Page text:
Wednesday, March 15, 2017

The Way We Never Were by Stephanie Coontz

Source of book: I own this.

This review is of the Revised and Updated version of The Way We Never Were, as updated in 2016. The original book was published in 1992. In the intervening 24 years, I believe this book has become even more true than it was when published.

First, let me start by giving full disclosure: this will in no way be an unbiased review. Not that I ever claim to be unbiased - by definition my blog is my opinion, based on the world as I see it and the research and reading I do. But this one is particularly personal to me, as the topic of the book has been the source of a tremendous amount of hurt and damage within my extended family. Hurt and damage which I believe was completely avoidable. Hurt and damage which was caused by the exact problem which Coontz highlights in this book: the worship of a fictitious past which never really existed, which was a historical anomaly to the extent it existed at all, and which was denied to those lacking racial and economic privilege. These beliefs about gender, gender roles, and family dynamics are raised to a toxic pitch particularly when they become religious beliefs: any departure from the blueprint becomes a matter of sin.  

As readers know, my wife and I split the breadwinning duties, and try to split the household and childcare duties as well. We have an egalitarian marriage, where neither of us holds a trump card, and important decisions have to be made mutually. This has, sadly, caused unnecessary friction, particularly for my wife, who, by working outside of the home, and not fitting female stereotypes, is seen as neglecting her family and home.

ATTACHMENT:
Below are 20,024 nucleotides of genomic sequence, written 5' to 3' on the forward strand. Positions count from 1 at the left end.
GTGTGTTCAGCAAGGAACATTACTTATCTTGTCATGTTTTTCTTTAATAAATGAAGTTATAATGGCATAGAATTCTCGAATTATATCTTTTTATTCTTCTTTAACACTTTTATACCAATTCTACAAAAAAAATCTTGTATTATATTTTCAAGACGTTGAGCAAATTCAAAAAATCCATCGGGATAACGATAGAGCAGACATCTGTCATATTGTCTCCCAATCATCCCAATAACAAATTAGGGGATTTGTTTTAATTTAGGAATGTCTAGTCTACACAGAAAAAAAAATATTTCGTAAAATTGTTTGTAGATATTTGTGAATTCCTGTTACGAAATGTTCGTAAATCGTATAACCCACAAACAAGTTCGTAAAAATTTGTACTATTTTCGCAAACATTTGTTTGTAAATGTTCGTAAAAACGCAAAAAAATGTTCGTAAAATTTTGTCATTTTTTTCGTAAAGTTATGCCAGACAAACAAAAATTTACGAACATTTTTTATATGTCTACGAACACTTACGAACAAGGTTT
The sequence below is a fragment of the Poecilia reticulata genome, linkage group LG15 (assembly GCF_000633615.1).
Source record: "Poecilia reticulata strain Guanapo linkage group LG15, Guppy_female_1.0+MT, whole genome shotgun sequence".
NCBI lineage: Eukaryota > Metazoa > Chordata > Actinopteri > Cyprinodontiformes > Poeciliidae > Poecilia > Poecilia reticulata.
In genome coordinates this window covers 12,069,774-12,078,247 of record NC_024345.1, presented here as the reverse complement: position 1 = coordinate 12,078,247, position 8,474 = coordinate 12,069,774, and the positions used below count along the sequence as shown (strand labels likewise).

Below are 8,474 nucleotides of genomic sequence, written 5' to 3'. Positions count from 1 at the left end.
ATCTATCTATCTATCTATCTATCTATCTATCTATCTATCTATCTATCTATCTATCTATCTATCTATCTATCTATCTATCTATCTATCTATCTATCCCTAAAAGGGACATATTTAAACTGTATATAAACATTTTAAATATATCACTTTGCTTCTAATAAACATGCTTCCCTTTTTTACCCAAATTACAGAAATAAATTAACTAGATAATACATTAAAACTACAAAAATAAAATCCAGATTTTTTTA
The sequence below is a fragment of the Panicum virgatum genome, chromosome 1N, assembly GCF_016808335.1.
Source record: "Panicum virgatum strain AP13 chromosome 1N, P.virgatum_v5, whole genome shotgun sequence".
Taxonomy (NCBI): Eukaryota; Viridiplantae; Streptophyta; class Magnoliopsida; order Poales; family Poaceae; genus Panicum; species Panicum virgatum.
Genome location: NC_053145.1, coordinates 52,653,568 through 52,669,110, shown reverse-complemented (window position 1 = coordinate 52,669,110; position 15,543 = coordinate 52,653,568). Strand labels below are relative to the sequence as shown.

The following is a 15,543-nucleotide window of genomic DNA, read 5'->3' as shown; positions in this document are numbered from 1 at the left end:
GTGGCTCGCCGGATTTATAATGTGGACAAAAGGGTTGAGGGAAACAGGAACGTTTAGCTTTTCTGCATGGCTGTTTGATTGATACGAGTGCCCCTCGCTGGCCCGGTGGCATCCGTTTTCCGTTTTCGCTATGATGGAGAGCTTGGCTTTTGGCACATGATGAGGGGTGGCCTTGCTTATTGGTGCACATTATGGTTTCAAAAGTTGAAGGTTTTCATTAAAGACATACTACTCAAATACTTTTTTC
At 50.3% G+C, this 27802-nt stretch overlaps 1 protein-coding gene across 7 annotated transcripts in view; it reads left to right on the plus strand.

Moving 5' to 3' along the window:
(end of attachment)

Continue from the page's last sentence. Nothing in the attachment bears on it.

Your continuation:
The delusion is this: the idea of a nuclear family wherein only the man worked, the wife spent her time at home on childcare and household duties, and where everyone was happy.

There are many problems with this, of course, as anyone who has studied history can tell you. First, women have, throughout most of history, been every bit as involved in “bringing home the bacon” as men. In fact, during most of history, people would have starved if women hadn’t provided for families. Second, the brief period in which a certain class of woman did fit the stereotype existed only briefly, during a rare time when wages for less educated men were high enough to support a family on that alone. Third, this arrangement was never available to most people around the world, and notably, not for non-whites - or lower income women -  in the United States. Fourth, contrary to the nostalgic belief, it was not all roses - it actually did create miseries of its own. Fifth, contrary to what many of us were taught, it wasn’t that people stopped believing the dream. Rather, economic circumstances have changed.